Sunday, July 17, 2016

Pandora's Box

Die Büchse der Pandora; silent drama, Germany, 1929; D: Georg Wilhelm Pabst, S: Louise Brooks, Francis Lederer, Fritz Kortner

Lulu is an attractive, but promiscuous woman who has many lovers. One of them, the respectful newspaper publisher Schön, has had enough of sharing her with so many men and announces he is to get married to the daughter of a Minister. However, during a stage rehearsal where she was about to perform, Lulu manages to seduce Schön again, who gives in and decides to marry her instead. However, even during the wedding, Lulu is flirting with other men, and thus Schön gets a pistol - in the ensuing chaos, he is shot and dies. Lulu is sentenced to five years in prison, but manages to escape together with Schön's son, Alwa. They hide in a ship used for gambling, but have to escape once again when the owner intends to sell Lulu in a brothel. In London, working as a prostitute, Lulu gets killed by Jack the Ripper.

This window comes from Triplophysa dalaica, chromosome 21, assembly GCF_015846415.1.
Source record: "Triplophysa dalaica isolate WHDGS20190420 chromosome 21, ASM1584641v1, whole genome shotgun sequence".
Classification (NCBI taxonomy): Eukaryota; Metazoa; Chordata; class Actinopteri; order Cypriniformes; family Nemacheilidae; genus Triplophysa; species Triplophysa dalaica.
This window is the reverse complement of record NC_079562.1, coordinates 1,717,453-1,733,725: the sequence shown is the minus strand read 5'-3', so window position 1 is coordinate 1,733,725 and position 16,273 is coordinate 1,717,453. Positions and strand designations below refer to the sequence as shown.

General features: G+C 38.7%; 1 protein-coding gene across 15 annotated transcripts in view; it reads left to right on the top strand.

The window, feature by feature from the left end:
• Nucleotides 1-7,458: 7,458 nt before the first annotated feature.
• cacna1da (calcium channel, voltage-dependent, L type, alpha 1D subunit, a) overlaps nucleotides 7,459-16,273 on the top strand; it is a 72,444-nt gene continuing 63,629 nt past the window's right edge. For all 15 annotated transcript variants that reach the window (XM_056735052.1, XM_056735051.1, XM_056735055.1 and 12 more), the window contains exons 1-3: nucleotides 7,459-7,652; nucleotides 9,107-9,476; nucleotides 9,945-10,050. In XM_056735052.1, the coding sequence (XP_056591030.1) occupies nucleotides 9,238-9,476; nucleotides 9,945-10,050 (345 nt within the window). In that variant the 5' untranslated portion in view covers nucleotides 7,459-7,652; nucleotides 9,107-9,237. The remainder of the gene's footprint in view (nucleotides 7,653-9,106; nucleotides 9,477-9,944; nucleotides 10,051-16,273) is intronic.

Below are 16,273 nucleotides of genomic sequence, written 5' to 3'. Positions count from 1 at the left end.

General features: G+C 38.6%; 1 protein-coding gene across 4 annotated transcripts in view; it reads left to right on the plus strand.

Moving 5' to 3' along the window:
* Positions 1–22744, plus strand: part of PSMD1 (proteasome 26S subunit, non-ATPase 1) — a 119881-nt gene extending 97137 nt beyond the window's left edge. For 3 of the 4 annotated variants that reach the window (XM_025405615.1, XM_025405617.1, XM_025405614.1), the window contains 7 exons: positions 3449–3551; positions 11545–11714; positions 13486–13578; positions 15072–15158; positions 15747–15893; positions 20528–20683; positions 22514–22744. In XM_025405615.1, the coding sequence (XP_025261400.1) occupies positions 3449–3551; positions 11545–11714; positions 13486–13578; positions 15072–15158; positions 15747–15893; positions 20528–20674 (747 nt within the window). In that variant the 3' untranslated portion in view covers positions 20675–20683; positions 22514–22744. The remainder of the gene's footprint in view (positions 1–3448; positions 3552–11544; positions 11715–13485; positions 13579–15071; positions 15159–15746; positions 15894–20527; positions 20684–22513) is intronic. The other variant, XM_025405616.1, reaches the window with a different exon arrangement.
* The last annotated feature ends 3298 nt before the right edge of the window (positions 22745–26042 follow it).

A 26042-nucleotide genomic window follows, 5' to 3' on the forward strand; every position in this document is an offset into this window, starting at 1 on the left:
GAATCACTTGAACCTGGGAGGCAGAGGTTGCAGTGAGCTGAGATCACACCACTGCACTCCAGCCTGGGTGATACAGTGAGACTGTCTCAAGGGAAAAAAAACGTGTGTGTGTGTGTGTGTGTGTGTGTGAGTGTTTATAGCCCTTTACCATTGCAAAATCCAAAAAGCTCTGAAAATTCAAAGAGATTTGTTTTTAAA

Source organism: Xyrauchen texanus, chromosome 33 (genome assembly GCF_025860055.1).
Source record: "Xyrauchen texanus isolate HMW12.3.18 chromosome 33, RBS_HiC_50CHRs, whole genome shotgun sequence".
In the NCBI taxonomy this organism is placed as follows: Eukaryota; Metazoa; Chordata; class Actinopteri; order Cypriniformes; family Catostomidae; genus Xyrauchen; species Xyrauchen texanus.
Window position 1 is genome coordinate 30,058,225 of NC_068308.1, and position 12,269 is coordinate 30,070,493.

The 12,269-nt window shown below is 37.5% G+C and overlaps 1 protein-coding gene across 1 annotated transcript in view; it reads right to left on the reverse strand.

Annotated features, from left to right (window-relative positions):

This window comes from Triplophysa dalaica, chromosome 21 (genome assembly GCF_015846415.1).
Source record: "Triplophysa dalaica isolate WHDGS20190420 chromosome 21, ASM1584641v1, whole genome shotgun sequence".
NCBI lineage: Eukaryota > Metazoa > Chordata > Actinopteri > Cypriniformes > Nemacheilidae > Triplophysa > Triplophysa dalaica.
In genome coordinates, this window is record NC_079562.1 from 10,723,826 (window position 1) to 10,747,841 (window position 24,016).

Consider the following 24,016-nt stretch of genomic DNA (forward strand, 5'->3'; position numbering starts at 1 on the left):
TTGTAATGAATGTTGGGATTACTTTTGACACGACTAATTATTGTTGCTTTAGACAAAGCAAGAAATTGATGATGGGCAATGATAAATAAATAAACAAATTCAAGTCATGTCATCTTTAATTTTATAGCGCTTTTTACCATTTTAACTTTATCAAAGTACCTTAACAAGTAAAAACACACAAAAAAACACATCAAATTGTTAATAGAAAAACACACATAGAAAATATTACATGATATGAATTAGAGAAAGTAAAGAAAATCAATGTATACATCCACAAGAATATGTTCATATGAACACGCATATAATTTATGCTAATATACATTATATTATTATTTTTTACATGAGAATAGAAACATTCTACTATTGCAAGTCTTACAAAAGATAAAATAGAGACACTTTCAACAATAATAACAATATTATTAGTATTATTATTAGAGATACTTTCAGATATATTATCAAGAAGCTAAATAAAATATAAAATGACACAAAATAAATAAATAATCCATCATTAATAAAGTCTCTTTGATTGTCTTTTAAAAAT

One of G. W. Pabst's most famous and acclaimed films seems almost like a cynical-bitter upside restructuring of the "Odyssey", where - unlike the heroine, Penelope, who is annoyed by the intrusive suitors and only longs for one man, her Odysseus - here the heroine, Lulu, actually treats every suitor the same and never wants to love only one person, but to live in constant state of admiration by men, even after her wedding. "Pandora's Box" caused quite a controversy during its premiere for tackling several taboo topics (promiscuity; a femme fatale; a gold digger...), yet is overall an overhyped film, a too straight-forward melodrama with little exceptions or interventions either in style or storyline to compensate for the rather standard, conventional build up with too much over-reliance on the sole topic which was daring back in those days, but seems normal today. The most was achieved from the expressionistic actress Louise Brooks, whose Lulu became her "trademark" performance of some sort, thanks to her modern hair due and erratic, adamant behavior. The tragedy stems from the ever growing rift between what Alwa and his father want from Lulu (a mature, loyal wife who will love only one man) and what Lulu actually is (an immature woman who does not want to grow up or to ever get attached to only one man), leading to several love triangles which nullify and destroy each other in the end. It is a dark and uncompromising film, yet it is a pity it was not enriched with more spice or director's intervention since it is very simplistic.


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